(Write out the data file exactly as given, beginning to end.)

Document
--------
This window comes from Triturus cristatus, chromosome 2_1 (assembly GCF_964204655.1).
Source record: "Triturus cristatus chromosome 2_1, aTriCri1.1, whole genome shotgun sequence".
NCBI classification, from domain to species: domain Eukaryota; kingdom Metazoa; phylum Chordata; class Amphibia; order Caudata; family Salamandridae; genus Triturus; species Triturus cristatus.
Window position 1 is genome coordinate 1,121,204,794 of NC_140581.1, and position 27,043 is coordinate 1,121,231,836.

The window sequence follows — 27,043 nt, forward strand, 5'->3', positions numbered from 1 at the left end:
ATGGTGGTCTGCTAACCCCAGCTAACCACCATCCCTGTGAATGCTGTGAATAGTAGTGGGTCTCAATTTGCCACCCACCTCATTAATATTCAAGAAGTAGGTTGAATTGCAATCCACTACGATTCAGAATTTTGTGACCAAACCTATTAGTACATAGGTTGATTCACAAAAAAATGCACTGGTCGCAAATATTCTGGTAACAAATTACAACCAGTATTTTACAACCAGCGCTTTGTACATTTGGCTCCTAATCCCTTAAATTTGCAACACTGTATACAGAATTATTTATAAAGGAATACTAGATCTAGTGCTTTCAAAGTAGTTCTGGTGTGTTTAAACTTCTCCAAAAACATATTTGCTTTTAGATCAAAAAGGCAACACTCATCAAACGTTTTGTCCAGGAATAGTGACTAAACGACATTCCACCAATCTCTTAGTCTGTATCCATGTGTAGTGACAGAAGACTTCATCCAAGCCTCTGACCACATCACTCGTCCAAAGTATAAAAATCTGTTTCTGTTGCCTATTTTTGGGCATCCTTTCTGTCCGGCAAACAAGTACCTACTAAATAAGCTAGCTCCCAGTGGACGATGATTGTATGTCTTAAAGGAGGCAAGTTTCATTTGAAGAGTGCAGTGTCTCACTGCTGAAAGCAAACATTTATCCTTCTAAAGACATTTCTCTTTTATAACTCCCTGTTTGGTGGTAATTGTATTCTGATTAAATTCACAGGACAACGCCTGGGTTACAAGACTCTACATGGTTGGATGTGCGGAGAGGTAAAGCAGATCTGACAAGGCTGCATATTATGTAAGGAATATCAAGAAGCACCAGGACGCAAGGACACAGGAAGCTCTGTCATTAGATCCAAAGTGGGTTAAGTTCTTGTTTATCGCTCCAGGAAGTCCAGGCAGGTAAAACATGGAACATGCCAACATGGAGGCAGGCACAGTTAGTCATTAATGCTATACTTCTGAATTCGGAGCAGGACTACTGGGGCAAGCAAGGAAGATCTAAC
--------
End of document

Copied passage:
This window comes from Triturus cristatus, chromosome 2_1 (assembly GCF_964204655.1).
Source record: "Triturus cristatus chromosome 2_1, aTriCri1.1, whole genome shotgun sequence".
NCBI classification, from domain to species: domain Eukaryota; kingdom Metazoa; phylum Chordata; class Amphibia; order Caudata; family Salamandridae; genus Triturus; species Triturus cristatus.
Window position 1 is genome coordinate 1,121,204,794 of NC_140581.1, and position 27,043 is coordinate 1,121,231,836.

The window sequence follows — 27,043 nt, forward strand, 5'->3', positions numbered from 1 at the left end:
ATGGTGGTCTGCTAACCCCAGCTAACCACCATCCCTGTGAATGCTGTGAATAGTAGTGGGTCTCAATTTGCCACCCACCTCATTAATATTCAAGAAGTAGGTTGAATTGCAATCCACTACGATTCAGAATTTTGTGACCAAACCTATTAGTACATAGGTTGATTCACAAAAAAATGCACTGGTCGCAAATATTCTGGTAACAAATTACAACCAGTATTTTACAACCAGCGCTTTGTACATTTGGCTCCTAATCCCTTAAATTTGCAACACTGTATACAGAATTATTTATAAAGGAATACTAGATCTAGTGCTTTCAAAGTAGTTCTGGTGTGTTTAAACTTCTCCAAAAACATATTTGCTTTTAGATCAAAAAGGCAACACTCATCAAACGTTTTGTCCAGGAATAGTGACTAAACGACATTCCACCAATCTCTTAGTCTGTATCCATGTGTAGTGACAGAAGACTTCATCCAAGCCTCTGACCACATCACTCGTCCAAAGTATAAAAATCTGTTTCTGTTGCCTATTTTTGGGCATCCTTTCTGTCCGGCAAACAAGTACCTACTAAATAAGCTAGCTCCCAGTGGACGATGATTGTATGTCTTAAAGGAGGCAAGTTTCATTTGAAGAGTGCAGTGTCTCACTGCTGAAAGCAAACATTTATCCTTCTAAAGACATTTCTCTTTTATAACTCCCTGTTTGGTGGTAATTGTATTCTGATTAAATTCACAGGACAACGCCTGGGTTACAAGACTCTACATGGTTGGATGTGCGGAGAGGTAAAGCAGATCTGACAAGGCTGCATATTATGTAAGGAATATCAAGAAGCACCAGGACGCAAGGACACAGGAAGCTCTGTCATTAGATCCAAAGTGGGTTAAGTTCTTGTTTATCGCTCCAGGAAGTCCAGGCAGGTAAAACATGGAACATGCCAACATGGAGGCAGGCACAGTTAGTCATTAATGCTATACTTCTGAATTCGGAGCAGGACTACTGGGGCAAGCAAGGAAGATCTAAC